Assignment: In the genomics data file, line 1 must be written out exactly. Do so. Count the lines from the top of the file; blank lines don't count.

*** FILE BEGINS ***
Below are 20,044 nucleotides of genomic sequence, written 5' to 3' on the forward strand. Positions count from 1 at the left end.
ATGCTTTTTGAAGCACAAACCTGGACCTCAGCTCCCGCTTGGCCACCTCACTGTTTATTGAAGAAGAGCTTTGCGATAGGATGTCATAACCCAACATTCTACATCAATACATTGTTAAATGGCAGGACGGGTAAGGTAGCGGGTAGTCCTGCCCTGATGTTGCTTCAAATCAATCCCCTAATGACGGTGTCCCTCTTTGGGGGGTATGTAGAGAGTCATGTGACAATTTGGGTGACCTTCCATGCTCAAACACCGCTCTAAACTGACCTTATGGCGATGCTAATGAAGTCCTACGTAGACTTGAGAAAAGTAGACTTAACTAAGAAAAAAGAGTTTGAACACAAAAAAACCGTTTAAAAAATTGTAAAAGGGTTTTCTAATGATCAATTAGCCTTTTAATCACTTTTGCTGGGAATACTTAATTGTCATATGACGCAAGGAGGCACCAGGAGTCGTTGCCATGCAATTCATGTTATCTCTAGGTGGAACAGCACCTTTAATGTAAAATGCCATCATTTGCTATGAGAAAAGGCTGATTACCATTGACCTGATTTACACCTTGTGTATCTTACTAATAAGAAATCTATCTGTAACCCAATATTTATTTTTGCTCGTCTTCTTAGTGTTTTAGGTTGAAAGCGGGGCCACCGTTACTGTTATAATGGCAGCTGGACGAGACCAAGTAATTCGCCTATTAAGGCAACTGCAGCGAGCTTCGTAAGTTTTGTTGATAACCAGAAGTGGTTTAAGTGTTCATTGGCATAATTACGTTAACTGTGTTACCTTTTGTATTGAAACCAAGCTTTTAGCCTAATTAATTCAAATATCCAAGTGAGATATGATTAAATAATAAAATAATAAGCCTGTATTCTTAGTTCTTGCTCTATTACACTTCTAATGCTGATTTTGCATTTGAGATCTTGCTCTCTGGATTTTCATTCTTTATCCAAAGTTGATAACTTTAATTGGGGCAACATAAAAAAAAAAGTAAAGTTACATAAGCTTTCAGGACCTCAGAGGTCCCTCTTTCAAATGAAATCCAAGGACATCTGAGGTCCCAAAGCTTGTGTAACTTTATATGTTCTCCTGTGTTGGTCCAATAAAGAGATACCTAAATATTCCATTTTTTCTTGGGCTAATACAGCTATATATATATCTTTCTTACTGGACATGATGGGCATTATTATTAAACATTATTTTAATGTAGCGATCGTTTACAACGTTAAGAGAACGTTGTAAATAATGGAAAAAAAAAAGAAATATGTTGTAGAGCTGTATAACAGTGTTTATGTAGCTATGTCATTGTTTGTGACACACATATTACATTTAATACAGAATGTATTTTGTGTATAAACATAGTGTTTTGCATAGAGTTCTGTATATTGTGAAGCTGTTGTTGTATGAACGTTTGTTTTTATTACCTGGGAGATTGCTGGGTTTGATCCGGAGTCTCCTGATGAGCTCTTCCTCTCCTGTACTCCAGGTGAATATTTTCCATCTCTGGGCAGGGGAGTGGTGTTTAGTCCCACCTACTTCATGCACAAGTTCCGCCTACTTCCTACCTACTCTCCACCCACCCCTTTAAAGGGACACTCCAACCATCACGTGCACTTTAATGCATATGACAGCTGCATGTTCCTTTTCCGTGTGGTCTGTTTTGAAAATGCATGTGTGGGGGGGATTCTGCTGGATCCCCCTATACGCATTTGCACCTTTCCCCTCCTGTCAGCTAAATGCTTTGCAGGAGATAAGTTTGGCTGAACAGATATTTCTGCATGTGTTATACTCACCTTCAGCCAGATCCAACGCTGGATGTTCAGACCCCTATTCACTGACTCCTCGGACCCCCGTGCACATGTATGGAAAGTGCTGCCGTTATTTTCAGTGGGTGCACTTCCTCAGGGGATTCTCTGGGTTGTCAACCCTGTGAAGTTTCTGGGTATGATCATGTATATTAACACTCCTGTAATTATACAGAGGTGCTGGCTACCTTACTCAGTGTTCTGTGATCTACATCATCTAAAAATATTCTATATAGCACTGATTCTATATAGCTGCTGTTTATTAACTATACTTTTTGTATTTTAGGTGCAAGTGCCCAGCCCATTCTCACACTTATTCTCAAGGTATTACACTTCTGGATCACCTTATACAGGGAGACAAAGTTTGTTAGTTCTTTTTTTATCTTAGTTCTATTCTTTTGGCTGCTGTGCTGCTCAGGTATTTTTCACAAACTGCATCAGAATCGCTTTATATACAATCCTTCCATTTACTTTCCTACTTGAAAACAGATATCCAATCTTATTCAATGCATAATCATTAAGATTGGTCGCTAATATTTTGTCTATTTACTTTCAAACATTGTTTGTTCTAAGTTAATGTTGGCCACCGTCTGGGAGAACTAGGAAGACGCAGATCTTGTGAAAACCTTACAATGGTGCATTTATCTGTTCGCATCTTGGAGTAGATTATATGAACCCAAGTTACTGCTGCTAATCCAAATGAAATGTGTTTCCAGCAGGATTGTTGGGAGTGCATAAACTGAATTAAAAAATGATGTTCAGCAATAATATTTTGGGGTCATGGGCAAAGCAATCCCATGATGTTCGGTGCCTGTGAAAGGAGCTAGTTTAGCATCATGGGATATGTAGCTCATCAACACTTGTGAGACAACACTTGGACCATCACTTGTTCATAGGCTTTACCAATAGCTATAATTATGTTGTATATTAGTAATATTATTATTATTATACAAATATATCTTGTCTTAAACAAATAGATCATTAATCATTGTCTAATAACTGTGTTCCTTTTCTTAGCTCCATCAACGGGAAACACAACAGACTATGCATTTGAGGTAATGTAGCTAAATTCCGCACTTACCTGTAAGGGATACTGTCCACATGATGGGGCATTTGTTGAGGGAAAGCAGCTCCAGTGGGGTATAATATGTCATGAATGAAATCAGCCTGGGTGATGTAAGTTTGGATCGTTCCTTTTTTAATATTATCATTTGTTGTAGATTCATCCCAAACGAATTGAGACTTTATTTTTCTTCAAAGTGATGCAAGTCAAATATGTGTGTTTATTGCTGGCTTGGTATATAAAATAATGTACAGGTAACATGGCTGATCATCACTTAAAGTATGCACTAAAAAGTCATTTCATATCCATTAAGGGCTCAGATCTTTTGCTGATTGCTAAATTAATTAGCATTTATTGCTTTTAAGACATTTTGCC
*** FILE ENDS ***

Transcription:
Below are 20,044 nucleotides of genomic sequence, written 5' to 3' on the forward strand. Positions count from 1 at the left end.